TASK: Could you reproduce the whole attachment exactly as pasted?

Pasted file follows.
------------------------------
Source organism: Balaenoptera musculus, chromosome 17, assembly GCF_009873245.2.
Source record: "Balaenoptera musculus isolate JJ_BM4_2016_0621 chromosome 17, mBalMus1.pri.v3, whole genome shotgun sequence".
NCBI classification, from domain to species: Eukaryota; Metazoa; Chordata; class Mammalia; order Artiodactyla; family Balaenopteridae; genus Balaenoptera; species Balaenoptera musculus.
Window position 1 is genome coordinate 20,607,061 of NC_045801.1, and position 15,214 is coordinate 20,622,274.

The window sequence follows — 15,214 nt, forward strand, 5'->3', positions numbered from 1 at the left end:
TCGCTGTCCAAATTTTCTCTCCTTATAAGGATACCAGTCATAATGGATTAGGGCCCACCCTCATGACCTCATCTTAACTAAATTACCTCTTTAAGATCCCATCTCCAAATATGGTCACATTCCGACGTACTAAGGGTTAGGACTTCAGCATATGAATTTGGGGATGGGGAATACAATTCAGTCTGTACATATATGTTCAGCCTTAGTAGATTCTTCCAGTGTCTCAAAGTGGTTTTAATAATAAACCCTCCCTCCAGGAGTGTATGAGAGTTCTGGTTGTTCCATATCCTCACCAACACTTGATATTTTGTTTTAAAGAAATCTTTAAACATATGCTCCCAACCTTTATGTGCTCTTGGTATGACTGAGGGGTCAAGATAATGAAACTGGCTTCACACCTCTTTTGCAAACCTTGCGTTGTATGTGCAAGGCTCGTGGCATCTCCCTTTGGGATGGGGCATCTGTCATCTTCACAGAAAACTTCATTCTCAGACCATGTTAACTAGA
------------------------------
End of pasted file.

Source organism: Balaenoptera musculus, chromosome 17, assembly GCF_009873245.2.
Source record: "Balaenoptera musculus isolate JJ_BM4_2016_0621 chromosome 17, mBalMus1.pri.v3, whole genome shotgun sequence".
NCBI classification, from domain to species: Eukaryota; Metazoa; Chordata; class Mammalia; order Artiodactyla; family Balaenopteridae; genus Balaenoptera; species Balaenoptera musculus.
Window position 1 is genome coordinate 20,607,061 of NC_045801.1, and position 15,214 is coordinate 20,622,274.

The window sequence follows — 15,214 nt, forward strand, 5'->3', positions numbered from 1 at the left end:
TCGCTGTCCAAATTTTCTCTCCTTATAAGGATACCAGTCATAATGGATTAGGGCCCACCCTCATGACCTCATCTTAACTAAATTACCTCTTTAAGATCCCATCTCCAAATATGGTCACATTCCGACGTACTAAGGGTTAGGACTTCAGCATATGAATTTGGGGATGGGGAATACAATTCAGTCTGTACATATATGTTCAGCCTTAGTAGATTCTTCCAGTGTCTCAAAGTGGTTTTAATAATAAACCCTCCCTCCAGGAGTGTATGAGAGTTCTGGTTGTTCCATATCCTCACCAACACTTGATATTTTGTTTTAAAGAAATCTTTAAACATATGCTCCCAACCTTTATGTGCTCTTGGTATGACTGAGGGGTCAAGATAATGAAACTGGCTTCACACCTCTTTTGCAAACCTTGCGTTGTATGTGCAAGGCTCGTGGCATCTCCCTTTGGGATGGGGCATCTGTCATCTTCACAGAAAACTTCATTCTCAGACCATGTTAACTAGA